Last fall Beef & Boards Dinner Theatre staged “Les Misérables” and it was all about the incredible singing. Now the long-running Broadway show “Cats” is being performed on the small stage and it is all about the dancing and eye-popping acrobatics.
An extremely talented cast of a whopping 22 members fill the stage with tap dancing, ballet, jazz dancing, flips, leaps and even astonishing feats on large silk ribbons hanging from the ceiling. Never a dull moment, cats prance and dance all over the stage and throughout the theater.
While actors at this venue often walk though the audience for entrances and exits, numerous cats strut by tables during the course of the entire show. While your attention is
drawn one direction, don’t be surprised if you feel something hairy brush against your arm. Cats are all about you.
The fast-moving, high-energy show keeps the audience entranced with one unbelievable move after another. An interesting set is completely unnecessary as the eyes of the audience are forever trying to decide which cat demands their attention.
I saw the show on Broadway years ago and was not impressed. On seeing it a second time, I discovered my issue: I was looking for a plot and trying to understand the story. This is a mistake. “Cats” is a spectacle to be enjoyed for the flexible prancing bodies and the fascinating costumes. Don’t get caught up looking for hidden meaning in the storyline.
Here’s what you should know going in: the musical is based on a series of poems by T.S. Eliot for his godchildren that he did not intend to be printed and circulated. Collected and published in 1939 under the title “Old Possum’s Book of Practical Cats,” the whimsical poems caught the attention of Andrew Lloyd Webber when he was a child.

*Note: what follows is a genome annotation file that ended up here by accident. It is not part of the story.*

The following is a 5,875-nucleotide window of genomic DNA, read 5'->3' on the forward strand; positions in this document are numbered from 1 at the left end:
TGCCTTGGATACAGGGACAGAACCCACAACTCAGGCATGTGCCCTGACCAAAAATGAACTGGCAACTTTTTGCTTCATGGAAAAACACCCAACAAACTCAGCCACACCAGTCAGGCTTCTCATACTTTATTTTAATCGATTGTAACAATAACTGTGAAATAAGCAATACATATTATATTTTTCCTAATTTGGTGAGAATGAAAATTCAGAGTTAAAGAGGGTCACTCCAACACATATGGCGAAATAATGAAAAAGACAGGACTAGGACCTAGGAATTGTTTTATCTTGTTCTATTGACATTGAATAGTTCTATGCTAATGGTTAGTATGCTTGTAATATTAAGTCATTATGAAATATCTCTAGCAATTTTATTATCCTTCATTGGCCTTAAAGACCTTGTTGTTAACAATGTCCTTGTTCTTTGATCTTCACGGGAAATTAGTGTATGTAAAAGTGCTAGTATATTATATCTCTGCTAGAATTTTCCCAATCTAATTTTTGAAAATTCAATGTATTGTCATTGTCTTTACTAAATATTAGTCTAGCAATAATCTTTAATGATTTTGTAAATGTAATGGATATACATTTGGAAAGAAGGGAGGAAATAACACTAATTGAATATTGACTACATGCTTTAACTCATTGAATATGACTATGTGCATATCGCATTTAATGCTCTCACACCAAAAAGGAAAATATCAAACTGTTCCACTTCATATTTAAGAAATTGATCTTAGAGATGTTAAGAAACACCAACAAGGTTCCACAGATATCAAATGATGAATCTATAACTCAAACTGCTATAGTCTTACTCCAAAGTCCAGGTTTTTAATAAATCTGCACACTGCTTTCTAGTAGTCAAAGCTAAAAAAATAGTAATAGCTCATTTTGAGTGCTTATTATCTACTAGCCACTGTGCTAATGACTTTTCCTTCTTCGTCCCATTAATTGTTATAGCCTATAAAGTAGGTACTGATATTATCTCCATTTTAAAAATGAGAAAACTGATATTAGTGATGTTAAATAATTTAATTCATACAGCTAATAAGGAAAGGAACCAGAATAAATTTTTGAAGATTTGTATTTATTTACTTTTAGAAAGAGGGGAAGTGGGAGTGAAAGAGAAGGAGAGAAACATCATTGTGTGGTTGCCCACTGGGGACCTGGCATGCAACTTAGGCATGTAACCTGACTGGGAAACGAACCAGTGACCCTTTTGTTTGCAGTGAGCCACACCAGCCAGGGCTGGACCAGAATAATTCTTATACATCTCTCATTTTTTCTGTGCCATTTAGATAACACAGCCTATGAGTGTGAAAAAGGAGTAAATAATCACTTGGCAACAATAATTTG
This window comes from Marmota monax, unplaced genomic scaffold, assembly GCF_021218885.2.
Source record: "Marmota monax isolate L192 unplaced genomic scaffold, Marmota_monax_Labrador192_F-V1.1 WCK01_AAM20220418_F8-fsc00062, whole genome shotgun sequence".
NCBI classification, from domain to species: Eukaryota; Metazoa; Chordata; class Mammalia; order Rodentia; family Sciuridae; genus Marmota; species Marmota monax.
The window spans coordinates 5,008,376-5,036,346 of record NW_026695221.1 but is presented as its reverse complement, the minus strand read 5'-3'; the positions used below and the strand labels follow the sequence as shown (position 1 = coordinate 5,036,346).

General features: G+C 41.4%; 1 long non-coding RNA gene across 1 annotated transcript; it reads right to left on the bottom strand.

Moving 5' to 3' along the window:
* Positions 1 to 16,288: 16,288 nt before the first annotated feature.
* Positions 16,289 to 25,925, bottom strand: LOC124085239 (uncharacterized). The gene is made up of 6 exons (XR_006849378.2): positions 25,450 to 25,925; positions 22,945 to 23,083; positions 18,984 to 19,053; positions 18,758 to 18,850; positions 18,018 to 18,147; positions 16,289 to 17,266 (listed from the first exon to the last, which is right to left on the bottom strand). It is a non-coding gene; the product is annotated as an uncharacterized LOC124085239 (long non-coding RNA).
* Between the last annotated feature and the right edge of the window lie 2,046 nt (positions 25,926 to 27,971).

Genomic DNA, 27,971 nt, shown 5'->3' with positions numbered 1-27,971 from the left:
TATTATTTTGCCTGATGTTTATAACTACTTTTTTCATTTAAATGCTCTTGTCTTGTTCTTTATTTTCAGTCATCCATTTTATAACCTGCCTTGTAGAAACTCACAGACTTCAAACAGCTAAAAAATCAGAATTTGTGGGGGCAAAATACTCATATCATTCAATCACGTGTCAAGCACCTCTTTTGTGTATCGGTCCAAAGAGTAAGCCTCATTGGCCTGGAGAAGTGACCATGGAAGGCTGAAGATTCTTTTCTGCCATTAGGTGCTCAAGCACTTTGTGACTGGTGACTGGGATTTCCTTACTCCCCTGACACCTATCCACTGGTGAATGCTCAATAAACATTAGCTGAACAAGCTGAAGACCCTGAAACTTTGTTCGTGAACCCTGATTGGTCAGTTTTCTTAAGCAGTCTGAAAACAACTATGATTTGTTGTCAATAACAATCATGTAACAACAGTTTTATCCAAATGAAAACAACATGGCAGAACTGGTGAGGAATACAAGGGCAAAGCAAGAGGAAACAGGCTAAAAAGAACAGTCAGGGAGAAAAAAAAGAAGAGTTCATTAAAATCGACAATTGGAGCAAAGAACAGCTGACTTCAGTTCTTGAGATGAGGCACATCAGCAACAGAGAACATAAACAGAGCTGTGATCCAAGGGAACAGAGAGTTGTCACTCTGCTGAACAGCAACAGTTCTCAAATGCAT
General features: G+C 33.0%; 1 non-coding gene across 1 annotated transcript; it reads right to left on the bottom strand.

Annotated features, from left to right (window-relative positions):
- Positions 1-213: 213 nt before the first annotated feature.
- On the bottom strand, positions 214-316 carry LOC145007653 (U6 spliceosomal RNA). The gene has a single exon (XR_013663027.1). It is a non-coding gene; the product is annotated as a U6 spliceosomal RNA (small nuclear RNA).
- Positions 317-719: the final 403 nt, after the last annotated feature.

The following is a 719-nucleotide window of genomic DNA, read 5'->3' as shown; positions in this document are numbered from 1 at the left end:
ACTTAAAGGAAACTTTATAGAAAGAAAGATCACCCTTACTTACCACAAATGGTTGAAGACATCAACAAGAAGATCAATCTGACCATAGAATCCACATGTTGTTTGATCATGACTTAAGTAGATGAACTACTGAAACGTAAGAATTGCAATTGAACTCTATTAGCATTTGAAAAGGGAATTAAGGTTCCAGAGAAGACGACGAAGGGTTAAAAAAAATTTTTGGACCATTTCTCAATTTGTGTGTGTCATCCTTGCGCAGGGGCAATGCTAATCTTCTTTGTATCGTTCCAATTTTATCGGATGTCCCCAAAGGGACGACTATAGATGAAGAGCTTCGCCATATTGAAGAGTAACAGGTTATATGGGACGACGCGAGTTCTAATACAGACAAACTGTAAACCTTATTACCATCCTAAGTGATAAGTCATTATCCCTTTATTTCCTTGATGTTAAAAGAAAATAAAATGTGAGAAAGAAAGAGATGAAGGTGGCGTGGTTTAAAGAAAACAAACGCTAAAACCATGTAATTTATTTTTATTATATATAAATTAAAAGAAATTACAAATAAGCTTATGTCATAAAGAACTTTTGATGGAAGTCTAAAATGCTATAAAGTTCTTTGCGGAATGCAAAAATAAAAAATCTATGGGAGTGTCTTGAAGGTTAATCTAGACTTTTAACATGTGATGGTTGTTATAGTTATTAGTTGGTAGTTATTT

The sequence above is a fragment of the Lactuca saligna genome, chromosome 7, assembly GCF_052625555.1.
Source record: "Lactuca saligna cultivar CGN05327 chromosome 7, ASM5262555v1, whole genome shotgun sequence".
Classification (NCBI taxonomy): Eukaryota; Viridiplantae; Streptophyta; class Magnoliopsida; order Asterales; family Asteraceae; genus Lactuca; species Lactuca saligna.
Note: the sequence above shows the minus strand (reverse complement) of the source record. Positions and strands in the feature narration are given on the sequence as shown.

At first I was trying too hard to understand what the cats were saying. Once I figured out that they were mostly speaking nonsense and one scene had little to do with the next, I sat back and thoroughly enjoyed the experience.
Anderson University graduate, Kristen Noonan, performs the aerial choreography on the silks (long ribbons that hang down from the ceiling). She effortlessly climbs the silks from the stage and strikes amazing poses.
Buddy Reeder, who attended Ball State University, performed in the Beef & Boards’ debut production of the show in 2004 and has returned to direct. He has participated in 11 productions and directed five of them.
“I handpicked this ridiculously talented company,” he said. “I made changes to the show and made it my own production.”
Eileen Faxas, who plays Grizabella, perfectly delivers the most popular song from the show, “Memory”. Her voice is simply mesmerizing. Another stand-out vocal performance is JS McLaughlin, who plays Old Deuteronomy. His deep voice is an ideal match to his character.
This production of “Cats” is a great deal of fun for audiences. Seeing the great acrobatics up close is a treat and watching humans try to embody the personality of a feline is amusing – even if you don’t particularly love the creatures.
If you go What: CATS Where: Beef and Boards Dinner Theatre, 9301 N. Michigan Road, Indianapolis When: Now through March 30 Cost: $37.50-$62.50 (includes Chef Odell Ward's dinner buffet) For more information: call 317-872-9664 or visit www.beefandboards.com